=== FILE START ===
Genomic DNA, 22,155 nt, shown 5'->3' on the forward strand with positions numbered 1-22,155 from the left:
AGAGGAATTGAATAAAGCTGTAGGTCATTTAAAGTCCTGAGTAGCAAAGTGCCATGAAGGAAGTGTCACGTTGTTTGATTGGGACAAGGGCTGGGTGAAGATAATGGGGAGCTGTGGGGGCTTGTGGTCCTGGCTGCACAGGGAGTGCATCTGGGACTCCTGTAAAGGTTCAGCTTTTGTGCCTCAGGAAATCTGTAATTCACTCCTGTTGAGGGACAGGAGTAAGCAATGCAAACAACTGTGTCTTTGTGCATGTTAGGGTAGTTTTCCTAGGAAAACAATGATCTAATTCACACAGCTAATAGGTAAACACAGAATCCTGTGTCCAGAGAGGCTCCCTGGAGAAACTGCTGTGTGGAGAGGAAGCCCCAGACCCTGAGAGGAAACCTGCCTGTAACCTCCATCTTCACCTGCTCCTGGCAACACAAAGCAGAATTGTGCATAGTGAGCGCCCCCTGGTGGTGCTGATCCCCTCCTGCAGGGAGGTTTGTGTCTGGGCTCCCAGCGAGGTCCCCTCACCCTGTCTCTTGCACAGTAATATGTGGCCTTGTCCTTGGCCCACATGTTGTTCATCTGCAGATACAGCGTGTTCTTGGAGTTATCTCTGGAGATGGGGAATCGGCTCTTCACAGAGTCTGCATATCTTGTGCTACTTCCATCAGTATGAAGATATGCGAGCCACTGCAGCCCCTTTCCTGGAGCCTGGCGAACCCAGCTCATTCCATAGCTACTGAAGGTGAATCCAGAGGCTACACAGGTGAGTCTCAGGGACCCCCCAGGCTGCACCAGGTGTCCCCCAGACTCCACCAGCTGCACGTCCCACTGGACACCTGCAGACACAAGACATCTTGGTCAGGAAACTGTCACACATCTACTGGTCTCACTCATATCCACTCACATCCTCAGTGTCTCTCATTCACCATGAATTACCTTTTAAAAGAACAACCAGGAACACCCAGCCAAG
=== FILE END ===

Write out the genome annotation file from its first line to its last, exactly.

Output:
Genomic DNA, 22,155 nt, shown 5'->3' on the forward strand with positions numbered 1-22,155 from the left:
AGAGGAATTGAATAAAGCTGTAGGTCATTTAAAGTCCTGAGTAGCAAAGTGCCATGAAGGAAGTGTCACGTTGTTTGATTGGGACAAGGGCTGGGTGAAGATAATGGGGAGCTGTGGGGGCTTGTGGTCCTGGCTGCACAGGGAGTGCATCTGGGACTCCTGTAAAGGTTCAGCTTTTGTGCCTCAGGAAATCTGTAATTCACTCCTGTTGAGGGACAGGAGTAAGCAATGCAAACAACTGTGTCTTTGTGCATGTTAGGGTAGTTTTCCTAGGAAAACAATGATCTAATTCACACAGCTAATAGGTAAACACAGAATCCTGTGTCCAGAGAGGCTCCCTGGAGAAACTGCTGTGTGGAGAGGAAGCCCCAGACCCTGAGAGGAAACCTGCCTGTAACCTCCATCTTCACCTGCTCCTGGCAACACAAAGCAGAATTGTGCATAGTGAGCGCCCCCTGGTGGTGCTGATCCCCTCCTGCAGGGAGGTTTGTGTCTGGGCTCCCAGCGAGGTCCCCTCACCCTGTCTCTTGCACAGTAATATGTGGCCTTGTCCTTGGCCCACATGTTGTTCATCTGCAGATACAGCGTGTTCTTGGAGTTATCTCTGGAGATGGGGAATCGGCTCTTCACAGAGTCTGCATATCTTGTGCTACTTCCATCAGTATGAAGATATGCGAGCCACTGCAGCCCCTTTCCTGGAGCCTGGCGAACCCAGCTCATTCCATAGCTACTGAAGGTGAATCCAGAGGCTACACAGGTGAGTCTCAGGGACCCCCCAGGCTGCACCAGGTGTCCCCCAGACTCCACCAGCTGCACGTCCCACTGGACACCTGCAGACACAAGACATCTTGGTCAGGAAACTGTCACACATCTACTGGTCTCACTCATATCCACTCACATCCTCAGTGTCTCTCATTCACCATGAATTACCTTTTAAAAGAACAACCAGGAACACCCAGCCAAG